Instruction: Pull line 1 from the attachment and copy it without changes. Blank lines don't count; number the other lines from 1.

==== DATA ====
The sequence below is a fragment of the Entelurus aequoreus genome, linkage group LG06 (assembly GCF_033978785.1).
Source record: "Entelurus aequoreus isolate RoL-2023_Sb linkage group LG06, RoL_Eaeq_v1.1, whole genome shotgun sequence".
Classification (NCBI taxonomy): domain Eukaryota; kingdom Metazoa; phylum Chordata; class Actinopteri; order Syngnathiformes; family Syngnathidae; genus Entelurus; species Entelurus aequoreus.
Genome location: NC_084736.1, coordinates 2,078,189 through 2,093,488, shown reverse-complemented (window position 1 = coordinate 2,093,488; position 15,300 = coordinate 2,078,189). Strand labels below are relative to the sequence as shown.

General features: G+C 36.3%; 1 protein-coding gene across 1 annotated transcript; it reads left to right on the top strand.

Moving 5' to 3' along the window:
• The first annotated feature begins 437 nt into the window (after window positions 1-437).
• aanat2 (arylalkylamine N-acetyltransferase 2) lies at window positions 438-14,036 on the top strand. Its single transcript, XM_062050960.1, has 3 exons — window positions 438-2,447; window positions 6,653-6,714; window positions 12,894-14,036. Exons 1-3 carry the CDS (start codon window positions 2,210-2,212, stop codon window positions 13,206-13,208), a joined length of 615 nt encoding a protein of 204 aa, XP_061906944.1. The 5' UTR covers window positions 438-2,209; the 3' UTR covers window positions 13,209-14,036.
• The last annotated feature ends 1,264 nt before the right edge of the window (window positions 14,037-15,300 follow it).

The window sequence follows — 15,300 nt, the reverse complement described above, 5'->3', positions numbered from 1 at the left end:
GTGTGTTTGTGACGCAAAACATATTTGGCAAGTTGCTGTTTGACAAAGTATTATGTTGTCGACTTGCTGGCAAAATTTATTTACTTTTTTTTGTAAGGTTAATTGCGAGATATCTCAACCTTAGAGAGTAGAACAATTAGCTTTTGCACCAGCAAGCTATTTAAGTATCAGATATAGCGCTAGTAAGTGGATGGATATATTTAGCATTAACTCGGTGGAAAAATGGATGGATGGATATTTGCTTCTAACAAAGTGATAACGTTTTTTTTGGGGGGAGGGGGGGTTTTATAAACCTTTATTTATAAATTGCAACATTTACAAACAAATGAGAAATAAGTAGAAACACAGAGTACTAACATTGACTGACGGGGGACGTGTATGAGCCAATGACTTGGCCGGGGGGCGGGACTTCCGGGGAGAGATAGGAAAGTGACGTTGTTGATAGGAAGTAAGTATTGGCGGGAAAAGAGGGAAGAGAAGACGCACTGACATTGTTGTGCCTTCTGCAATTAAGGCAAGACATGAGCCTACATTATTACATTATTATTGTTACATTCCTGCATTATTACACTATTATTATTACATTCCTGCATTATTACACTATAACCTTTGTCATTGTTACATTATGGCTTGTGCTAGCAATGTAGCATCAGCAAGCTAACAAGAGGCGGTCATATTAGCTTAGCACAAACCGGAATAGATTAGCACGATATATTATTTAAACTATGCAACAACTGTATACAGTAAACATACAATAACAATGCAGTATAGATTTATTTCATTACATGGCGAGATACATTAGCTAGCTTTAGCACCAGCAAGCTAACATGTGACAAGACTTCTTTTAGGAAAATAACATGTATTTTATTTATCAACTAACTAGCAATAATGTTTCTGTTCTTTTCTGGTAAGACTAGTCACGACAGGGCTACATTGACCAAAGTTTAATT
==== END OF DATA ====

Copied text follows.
The sequence below is a fragment of the Entelurus aequoreus genome, linkage group LG06 (assembly GCF_033978785.1).